The Vulgate is the Latin version of the Bible prepared by St. Jerome (382-404), at the request of Pope St. Damasus I.
He translated the Old Testament directly from the original Hebrew, Aramaic and Greek, and revised the existing Latin text of the New Testament.
“Vulgate” means “common” or “popular”, since Latin was the popular language in Europe at the time. This translation was done in a language they could understand. Very few knew how to read.
The Vulgate was used through the centuries and was declared the official Latin text of the Bible for Catholics by the Council of Trent (1545-63).
It was from the Vulgate that almost all English Catholic translations were made until the middle of the 20th century, when scholars began to use original sources.
It remained the official Latin text of the Bible for the Catholic Church until Pope John Paul II replaced it with the New Vulgate in 1979.
Catholic Christians and non-Catholic Christians believe that the Bible is the inspired Word of God. This belief is based on their acceptance of the fact that the Catholic Church had the authority to declare which books were inspired and should be included in the list of sacred books or “Canon”, and which should not be included.
The Catholic Church knew it had this authority and guidance because:
“And I will pray the Father, and He will give you another Helper, that He may abide with you forever - the Spirit of truth” (John 14:16-17)
“However, when He, the Spirit of Truth, as come, He will guide you into all truth” (John 16:13)
“… I am with you always, even to the end of the age” (Matthew 28:20)
“Whatever you bind on earth will be bound in heaven, and whatever you loose on earth will be loosed in heaven” (Matthew 16:19)
“… it has now been revealed by the Spirit to His holy apostles and prophets” (Ephesians 3:5)
“… the church of the living God, the pillar and ground of the truth” (1 Timothy 3:15)
For more than 1500 years the Catholic Church has accepted and taught that these 73 books of the Bible are inspired and make up the list of sacred books.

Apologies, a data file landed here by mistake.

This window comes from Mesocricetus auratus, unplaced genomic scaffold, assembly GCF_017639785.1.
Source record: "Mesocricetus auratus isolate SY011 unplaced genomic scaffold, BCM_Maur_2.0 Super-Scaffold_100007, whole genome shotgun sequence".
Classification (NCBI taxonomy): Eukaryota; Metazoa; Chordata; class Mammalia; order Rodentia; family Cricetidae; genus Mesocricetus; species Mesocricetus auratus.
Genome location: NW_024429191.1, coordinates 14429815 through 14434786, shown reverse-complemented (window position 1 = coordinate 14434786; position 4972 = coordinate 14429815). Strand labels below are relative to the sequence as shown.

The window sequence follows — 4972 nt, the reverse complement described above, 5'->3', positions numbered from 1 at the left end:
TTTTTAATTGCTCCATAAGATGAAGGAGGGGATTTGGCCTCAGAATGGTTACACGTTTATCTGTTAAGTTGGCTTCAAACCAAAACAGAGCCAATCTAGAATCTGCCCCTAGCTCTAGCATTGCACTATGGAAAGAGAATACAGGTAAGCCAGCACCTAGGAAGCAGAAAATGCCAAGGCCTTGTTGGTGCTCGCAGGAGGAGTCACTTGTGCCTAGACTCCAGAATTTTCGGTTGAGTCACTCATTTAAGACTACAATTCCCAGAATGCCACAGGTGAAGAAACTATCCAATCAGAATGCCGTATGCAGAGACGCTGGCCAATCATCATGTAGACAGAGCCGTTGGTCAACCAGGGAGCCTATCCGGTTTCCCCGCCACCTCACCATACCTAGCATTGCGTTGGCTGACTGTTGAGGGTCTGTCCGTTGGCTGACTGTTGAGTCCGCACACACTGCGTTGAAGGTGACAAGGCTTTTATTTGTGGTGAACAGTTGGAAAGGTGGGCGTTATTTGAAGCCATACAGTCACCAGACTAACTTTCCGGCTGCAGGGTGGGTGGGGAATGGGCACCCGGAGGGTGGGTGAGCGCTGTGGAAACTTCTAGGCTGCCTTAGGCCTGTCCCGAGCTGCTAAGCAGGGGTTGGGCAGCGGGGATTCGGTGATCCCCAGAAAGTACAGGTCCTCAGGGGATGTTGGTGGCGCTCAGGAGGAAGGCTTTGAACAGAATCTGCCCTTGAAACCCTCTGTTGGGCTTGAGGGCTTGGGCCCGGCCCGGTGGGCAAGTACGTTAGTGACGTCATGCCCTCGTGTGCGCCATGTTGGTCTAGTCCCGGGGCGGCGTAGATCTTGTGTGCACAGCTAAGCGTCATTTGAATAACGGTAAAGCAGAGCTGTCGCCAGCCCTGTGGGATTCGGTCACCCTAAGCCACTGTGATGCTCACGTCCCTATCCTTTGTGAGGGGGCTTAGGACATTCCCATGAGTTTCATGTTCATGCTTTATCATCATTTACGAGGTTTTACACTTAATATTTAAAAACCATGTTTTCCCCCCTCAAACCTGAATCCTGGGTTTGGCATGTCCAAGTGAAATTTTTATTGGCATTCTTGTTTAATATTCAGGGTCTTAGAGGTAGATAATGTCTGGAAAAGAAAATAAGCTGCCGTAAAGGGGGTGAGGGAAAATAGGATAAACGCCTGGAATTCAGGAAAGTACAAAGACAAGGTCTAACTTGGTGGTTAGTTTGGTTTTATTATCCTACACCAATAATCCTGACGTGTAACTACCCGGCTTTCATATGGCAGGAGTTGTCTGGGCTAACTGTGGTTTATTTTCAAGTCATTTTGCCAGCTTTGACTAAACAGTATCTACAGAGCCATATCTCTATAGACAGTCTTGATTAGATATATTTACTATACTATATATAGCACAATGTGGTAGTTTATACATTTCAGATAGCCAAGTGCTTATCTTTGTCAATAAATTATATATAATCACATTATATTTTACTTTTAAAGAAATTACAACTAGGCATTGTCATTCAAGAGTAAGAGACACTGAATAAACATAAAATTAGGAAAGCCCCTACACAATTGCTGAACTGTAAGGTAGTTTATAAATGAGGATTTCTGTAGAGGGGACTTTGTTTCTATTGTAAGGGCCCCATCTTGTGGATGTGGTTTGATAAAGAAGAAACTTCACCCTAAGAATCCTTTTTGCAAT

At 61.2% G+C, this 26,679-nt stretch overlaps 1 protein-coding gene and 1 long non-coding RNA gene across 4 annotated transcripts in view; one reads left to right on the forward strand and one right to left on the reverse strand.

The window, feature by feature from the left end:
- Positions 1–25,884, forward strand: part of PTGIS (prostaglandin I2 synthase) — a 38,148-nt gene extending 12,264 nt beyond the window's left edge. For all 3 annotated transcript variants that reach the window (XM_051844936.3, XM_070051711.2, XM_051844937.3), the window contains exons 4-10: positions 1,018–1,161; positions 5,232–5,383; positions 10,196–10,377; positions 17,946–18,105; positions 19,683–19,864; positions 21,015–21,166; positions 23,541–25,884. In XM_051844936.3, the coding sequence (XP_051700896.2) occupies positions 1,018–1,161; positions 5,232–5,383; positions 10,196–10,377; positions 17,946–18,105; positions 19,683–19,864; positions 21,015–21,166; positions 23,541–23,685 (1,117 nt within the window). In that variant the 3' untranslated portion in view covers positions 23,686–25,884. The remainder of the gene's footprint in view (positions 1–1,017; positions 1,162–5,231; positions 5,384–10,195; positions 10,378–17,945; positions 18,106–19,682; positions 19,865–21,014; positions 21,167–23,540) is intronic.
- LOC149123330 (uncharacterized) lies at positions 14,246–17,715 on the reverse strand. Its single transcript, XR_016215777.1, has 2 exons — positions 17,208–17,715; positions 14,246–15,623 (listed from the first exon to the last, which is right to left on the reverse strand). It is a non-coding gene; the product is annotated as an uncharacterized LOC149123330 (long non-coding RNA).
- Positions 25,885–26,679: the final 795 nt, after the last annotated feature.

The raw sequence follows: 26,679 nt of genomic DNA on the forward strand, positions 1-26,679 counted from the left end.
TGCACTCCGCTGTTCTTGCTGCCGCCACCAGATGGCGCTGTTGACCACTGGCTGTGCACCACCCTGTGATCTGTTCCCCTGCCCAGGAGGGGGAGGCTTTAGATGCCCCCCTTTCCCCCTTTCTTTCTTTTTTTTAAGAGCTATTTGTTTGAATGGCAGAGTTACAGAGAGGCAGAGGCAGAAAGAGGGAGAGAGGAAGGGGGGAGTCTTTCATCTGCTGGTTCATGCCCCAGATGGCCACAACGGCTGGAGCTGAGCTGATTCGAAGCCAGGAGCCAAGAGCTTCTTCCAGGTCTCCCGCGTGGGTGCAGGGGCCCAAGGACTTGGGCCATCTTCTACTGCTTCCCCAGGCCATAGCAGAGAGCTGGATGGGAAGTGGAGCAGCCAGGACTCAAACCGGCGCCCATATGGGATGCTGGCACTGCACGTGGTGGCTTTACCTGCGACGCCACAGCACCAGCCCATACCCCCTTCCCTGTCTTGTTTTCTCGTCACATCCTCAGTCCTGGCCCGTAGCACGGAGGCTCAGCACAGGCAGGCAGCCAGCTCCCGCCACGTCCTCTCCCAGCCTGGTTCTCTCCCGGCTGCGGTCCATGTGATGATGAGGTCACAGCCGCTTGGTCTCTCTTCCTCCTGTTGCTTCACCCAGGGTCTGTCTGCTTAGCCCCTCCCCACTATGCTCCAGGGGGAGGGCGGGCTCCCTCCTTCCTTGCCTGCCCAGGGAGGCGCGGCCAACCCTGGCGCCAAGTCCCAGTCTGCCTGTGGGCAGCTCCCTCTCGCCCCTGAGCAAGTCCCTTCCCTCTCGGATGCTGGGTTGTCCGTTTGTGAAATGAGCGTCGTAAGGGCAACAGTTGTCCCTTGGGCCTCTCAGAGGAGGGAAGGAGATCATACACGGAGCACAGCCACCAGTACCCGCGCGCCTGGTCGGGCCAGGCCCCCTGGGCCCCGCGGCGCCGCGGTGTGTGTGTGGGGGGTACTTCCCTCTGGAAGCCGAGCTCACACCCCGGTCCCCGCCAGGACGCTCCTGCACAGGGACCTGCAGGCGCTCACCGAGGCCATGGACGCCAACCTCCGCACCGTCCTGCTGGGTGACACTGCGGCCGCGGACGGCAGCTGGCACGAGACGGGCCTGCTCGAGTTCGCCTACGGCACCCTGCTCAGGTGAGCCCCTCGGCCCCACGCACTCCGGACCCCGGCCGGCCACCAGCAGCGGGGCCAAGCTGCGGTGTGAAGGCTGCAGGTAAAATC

Jesus gave His Apostles and Church the gift of the Holy Spirit when He said. “… ‘Receive the Holy Spirit.’” (John 20:22).
Jesus also said, “However, when He, the Spirit of truth, has come, He will guide you into all truth” (John 16:13).
It is impossible that the Holy Spirit, the Spirit of Truth, would lead the Church in an error for 1900 years. Such a promise was made to the Church alone.
Martin Luther decided to reject that and to accept the Hebrew Bible since it did not have the 2nd Book of Maccabees which says, “It is a holy and wholesome thought to pray for the dead that they may be loosed from their sin.” (2 Maccabees 12:46 NAB).
Luther did not agree with praying for the dead. He did not accept seven books of the Old Testament, and also did not accept these New Testament books: Hebrews, 2 John, 3 John, James, Jude, 2 Peter and Revelation. These books contained teachings which did not agree with his teaching.
By the year 1700, however, Lutheran scholars had restored these books to the New Testament. We must remember that Jesus promised that His Spirit would be with His Church (John 14:11-12) and that the Spirit of Truth would guide the Church into all truth (John 16:13). Paul said, “… which is the church of the living God, the pillar and ground of the truth” (1 Timothy 3:15).
So the Spirit of Truth guides the Church in all truth, not an individual person.